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Old 06-11-2009, 13:41   #16
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Other than being out of your price range a "trawler" catamaran would likely meet your objectives.
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Old 06-11-2009, 15:50   #17
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Yes, A trawler catamaran would be great but way out of the price range.

I'm not sure how much of a difference there is between 6 knots and 8 knots for weekend trips, but trawlers do have a ton of space and amenities. A ~34' trawler is still in my sights. Maybe a good deal on a sunbridge.
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Old 07-11-2009, 06:22   #18
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My $.o2... I just bought a Mainship, with a repower from Perkins to Cummins. 200 hp is more than enough, though I have 250. There is more under "I be one of ya" thread.

I, like you could afford about 50k total. A large part of my decision was baised on which boats were being repowered in the recreational fleet. Mainships are. My logic is that if people are spending the bucks to repower then they must be a good platform. I paid 34 and not to worry I will hit 50 after routine bottom work, new Air, electronics, redoing the cored flybridge floor, rewiring and so forth without breaking a sweat.

That does not mean the boats do not have some warts but in the greand scheme of things any high production boat that is being repowered in siginificant numbers must be good. The 1975 to 85 900+ 34 Mainships have issues with coring on the flybridge.

As for the bayliners, I feel they likely got a bad rep due to the poor quality smaller boats they put out. They were called bay "liners" for a reason. The largerones I have been told were pretty well built. The question that begs to be answered is, "Are they being repowered?"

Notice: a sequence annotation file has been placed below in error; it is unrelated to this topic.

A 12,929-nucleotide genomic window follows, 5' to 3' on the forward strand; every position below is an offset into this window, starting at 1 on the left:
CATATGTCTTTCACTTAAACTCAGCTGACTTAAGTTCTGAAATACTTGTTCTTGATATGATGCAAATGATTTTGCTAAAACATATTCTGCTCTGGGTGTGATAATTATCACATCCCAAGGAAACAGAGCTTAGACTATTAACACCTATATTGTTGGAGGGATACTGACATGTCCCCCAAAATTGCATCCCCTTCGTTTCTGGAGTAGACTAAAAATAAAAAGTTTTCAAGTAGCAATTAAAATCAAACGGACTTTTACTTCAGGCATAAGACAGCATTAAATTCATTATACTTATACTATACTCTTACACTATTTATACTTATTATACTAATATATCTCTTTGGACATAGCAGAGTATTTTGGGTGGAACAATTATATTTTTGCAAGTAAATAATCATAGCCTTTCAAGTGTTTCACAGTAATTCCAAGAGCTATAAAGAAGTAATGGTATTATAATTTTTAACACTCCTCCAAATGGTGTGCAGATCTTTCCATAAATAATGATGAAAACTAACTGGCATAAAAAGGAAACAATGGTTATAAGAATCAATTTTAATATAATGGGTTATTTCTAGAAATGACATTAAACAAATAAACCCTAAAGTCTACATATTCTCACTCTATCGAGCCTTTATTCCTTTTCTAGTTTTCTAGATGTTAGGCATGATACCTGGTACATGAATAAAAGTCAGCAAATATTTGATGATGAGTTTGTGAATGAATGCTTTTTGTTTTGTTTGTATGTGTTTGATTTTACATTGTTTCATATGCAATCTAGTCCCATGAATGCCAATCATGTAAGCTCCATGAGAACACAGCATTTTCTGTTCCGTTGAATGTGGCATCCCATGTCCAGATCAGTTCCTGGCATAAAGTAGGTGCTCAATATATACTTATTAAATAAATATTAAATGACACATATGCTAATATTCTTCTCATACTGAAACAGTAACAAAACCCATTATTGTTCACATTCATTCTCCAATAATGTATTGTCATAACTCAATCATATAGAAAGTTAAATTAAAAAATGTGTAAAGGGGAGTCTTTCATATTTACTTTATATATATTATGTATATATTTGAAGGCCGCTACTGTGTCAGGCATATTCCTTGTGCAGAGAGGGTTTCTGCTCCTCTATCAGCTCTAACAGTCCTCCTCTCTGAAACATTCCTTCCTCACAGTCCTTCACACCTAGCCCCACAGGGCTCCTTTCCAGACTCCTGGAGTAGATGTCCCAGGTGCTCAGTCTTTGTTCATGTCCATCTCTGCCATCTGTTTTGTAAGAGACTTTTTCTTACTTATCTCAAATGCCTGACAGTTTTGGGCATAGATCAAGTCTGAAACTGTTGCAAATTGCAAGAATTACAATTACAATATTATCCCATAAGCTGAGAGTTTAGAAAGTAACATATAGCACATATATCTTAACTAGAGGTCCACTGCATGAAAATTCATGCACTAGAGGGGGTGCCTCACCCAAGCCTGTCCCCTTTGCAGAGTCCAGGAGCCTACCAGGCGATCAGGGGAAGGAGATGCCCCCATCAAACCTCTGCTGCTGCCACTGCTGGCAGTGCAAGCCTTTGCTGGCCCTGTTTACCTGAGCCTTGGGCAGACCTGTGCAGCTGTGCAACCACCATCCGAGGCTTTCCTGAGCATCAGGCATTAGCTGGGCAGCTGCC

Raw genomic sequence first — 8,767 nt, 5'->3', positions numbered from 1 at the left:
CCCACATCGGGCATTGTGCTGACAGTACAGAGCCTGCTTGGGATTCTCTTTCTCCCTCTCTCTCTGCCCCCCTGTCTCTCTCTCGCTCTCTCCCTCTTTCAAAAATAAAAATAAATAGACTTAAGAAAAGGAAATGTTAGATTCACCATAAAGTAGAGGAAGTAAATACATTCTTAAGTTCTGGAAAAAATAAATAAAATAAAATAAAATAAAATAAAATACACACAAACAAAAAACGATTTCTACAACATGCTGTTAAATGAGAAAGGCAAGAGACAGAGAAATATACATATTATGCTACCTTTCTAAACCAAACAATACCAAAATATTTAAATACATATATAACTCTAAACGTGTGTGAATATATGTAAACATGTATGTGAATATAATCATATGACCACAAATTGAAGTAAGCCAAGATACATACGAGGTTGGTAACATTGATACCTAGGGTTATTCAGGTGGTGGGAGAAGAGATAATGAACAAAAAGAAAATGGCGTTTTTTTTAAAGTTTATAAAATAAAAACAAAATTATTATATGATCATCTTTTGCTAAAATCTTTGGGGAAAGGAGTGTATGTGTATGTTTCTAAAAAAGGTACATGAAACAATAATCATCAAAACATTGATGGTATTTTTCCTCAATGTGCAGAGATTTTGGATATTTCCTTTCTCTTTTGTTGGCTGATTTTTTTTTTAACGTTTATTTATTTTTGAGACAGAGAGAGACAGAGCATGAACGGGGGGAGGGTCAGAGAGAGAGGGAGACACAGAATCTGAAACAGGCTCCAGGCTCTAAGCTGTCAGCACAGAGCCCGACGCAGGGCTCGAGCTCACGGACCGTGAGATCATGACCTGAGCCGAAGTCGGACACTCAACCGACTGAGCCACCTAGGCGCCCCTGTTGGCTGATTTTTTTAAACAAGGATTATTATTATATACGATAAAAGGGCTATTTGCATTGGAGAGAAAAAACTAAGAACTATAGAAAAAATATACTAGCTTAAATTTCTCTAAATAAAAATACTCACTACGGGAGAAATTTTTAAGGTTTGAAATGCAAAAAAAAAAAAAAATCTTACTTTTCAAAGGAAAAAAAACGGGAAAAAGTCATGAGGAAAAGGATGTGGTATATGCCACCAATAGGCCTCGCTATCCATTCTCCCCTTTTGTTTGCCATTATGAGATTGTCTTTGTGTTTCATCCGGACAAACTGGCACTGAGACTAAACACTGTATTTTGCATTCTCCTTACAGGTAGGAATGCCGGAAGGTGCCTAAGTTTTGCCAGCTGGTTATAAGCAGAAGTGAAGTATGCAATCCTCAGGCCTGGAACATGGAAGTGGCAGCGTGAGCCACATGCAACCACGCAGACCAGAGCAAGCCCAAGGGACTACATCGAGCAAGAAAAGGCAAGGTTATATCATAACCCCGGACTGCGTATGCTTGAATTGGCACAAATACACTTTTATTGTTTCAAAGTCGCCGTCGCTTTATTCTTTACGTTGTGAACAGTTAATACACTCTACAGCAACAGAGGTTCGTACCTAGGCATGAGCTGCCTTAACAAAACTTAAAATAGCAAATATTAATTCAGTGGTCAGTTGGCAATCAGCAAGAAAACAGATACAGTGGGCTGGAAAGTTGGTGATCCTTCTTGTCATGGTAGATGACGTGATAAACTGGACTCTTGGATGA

mainship : This list is for Mainship Owners and others who want to own a Mainship.

Go to this website and almost more than you will ever want to know will be provided for you.
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Old 07-11-2009, 10:27   #19
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I personally have a hard time finding any advantages to gas engines over diesels, aside from an initial savings when purchasing.

As for docking one of the um...well, less than stable boats where they forgot to put any of it underwater...the best way when short or single-handed is not to try to do the scramble all over the deck and get them all. Just snub the midship line as tight as possible on a cleat or piling right next to the midship cleat and you're done. One line, and you're tied up. Then take you're time getting the rest of them.

If you're feeling like a traitor looking at powerboats, don't - if you end up with one of those - you'll have as much of a sailboat as a powerboat.

And I agree - bayliners are not the way to go. They have a reputation for a reason.

GOod luck though, no matter which direction you go...

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Old 12-11-2009, 18:18   #20
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Just wanted to reply to the fuel efficiency issue.

I have a 65 OAL Bluewater with twin cummins 450hp,

The following stats are from a Motor Yatch Magazine review and it is pretty much what I get.

800 rpm (Idle) 6.5 Knots 1.7 gph
1500 rpm 9.8 Knots 9.6 gph
1750 rpm (Planing speed) 11.1 Knots 14.2 gph
2800 rpm (WOT) 22.0 Knots 50.8 gph

As you can see, if you want to run a cruiser at Trawler speeds they are pretty economical also. And this is with a 54000 lb displacement.

Not sure that half the displacement would be half the fuel but there would certainly be a major difference.

Diesels are definitely more fuel efficient than gas.
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Old 12-11-2009, 18:25   #21